Including yesterday’s appointment of Jeffrey Chiesa, there have been 21 gubernatorial appointments to fill U.S. Senate seats since 1993 — nine resulting from deaths and 12 from resignations. So how does the New Jerseyan fit into the overall pattern?

In 18 of the 20 appointments before Chiesa, the newly named Senators were of the same party as their predecessors. So replacing an archliberal Democrat with a self-described conservative Republican, as is happening in New Jersey, is a real break in usual practice.

However, this is not particularly hard to explain. In only 3 of the 20 cases of vacancies were the Governor and the outgoing Senator of different parties, as with Chris Christie and Frank Lautenberg.

Chiesa fits more comfortably into another emerging pattern: he is a “placeholder” Senator who indicates that he will not run for the seat and who is not really a political figure in his own right. (Although Chiesa was the sitting state Attorney General, New Jersey is one of seven states that fills the AG job by means other than popular election.) Of the 20 other Senators appointed since 1993, seven broadly fit into the placeholder category, with six of these having been appointed just since 2009.

Of the 11 “non-placeholders” who have thus far come up for reelection since 1993, 10 have run to hold their seats and 8 have succeeded — demonstrating the considerable advantages of incumbency. For example, Republican Senators Dean Heller of Nevada and Lisa Murkowski of Alaska pulled off tough re-elections in part due to the advantages of incumbency gained through their initial appointments.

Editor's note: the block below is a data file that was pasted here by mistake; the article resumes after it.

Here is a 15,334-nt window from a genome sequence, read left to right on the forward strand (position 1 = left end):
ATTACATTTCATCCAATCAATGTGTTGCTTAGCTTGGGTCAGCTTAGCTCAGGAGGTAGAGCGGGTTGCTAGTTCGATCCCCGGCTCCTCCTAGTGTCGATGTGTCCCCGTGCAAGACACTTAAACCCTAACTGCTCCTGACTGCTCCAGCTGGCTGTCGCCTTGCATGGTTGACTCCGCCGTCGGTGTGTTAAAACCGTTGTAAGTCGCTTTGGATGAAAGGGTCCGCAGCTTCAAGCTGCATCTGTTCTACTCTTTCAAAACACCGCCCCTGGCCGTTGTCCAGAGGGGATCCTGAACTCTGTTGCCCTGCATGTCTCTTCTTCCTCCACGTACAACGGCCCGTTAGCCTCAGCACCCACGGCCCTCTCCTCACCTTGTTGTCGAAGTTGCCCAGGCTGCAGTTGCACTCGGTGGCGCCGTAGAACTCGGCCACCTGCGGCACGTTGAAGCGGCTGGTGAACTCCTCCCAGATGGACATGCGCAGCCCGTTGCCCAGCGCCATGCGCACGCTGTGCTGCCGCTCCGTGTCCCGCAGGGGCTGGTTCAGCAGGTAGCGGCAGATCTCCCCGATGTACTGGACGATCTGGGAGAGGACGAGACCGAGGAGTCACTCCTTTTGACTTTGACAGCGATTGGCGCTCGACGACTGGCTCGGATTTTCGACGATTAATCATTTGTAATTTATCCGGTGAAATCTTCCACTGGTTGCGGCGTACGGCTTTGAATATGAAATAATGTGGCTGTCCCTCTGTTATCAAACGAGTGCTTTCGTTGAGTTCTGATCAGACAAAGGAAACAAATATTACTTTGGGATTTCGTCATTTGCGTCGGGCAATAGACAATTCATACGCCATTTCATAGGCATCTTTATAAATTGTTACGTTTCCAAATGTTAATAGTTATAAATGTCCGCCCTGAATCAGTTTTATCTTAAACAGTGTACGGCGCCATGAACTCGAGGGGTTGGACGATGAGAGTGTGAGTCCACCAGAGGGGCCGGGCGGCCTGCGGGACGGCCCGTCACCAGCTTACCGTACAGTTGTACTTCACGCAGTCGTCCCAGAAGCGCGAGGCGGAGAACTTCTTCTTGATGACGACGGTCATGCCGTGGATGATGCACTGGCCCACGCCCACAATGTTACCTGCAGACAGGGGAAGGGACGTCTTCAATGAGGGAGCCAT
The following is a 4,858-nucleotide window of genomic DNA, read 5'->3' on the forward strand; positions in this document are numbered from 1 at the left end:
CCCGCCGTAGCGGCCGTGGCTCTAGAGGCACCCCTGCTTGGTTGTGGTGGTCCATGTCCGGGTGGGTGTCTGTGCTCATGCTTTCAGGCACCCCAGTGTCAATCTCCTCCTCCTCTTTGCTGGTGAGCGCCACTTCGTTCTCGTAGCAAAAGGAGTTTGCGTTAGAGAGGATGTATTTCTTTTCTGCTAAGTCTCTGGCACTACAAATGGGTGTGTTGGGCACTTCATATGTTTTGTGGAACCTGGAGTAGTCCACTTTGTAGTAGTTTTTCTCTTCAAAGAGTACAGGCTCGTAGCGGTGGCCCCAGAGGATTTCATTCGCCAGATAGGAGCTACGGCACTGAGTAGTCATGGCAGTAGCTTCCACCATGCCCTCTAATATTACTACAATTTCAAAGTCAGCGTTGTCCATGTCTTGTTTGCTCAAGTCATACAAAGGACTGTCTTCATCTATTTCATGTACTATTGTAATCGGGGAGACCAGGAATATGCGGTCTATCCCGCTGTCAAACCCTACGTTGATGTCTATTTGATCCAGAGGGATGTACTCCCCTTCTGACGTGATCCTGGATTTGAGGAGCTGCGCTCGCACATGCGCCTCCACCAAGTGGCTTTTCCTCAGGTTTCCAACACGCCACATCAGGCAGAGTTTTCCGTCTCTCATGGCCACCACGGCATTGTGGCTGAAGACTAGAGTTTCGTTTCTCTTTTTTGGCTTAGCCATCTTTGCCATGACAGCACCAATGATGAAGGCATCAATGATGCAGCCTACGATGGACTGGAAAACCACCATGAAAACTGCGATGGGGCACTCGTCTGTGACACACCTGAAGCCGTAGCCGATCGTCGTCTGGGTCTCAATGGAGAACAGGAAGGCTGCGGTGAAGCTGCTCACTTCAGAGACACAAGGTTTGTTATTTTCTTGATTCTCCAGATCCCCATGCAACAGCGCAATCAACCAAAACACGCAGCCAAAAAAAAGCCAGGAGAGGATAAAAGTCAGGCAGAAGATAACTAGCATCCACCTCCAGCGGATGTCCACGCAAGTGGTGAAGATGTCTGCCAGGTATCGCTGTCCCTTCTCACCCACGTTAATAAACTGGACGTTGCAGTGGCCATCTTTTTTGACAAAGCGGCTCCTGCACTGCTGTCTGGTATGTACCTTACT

Conversely, placeholder Senators have probably contributed to losses for their parties. Massachusetts Governor Deval Patrick’s decision to fill Ted Kennedy’s seat with a placeholder is clearly linked to the Democrats loss in the subsequent special election. Likewise, Illinois Governor Rod Blagojevich’s choice of the Roland Burris (a complicated affair in its own right) helps to explain the Democrats’ loss of Barack Obama’s seat.

Much ink has been spilled over the past few days concerning Christie’s electoral calculations regarding his upcoming gubernatorial race and beyond. And while Republicans already faced an uphill battle in the upcoming New Jersey Senate race, it’s clear that Christie’s decision to appoint a placeholder does them no favors.

Raymond A. Smith

Raymond A. Smith a Senior Fellow at the Progressive Policy Institute, teaches political science at Columbia and NYU and is an investigator in the Division of Gender, Sexuality, and Health at the Columbia University Medical Center. He is the author of Importing Democracy: Ideas from Around the World to Reform and Revitalize American Politics and Government and editor of The Politics of Sexuality.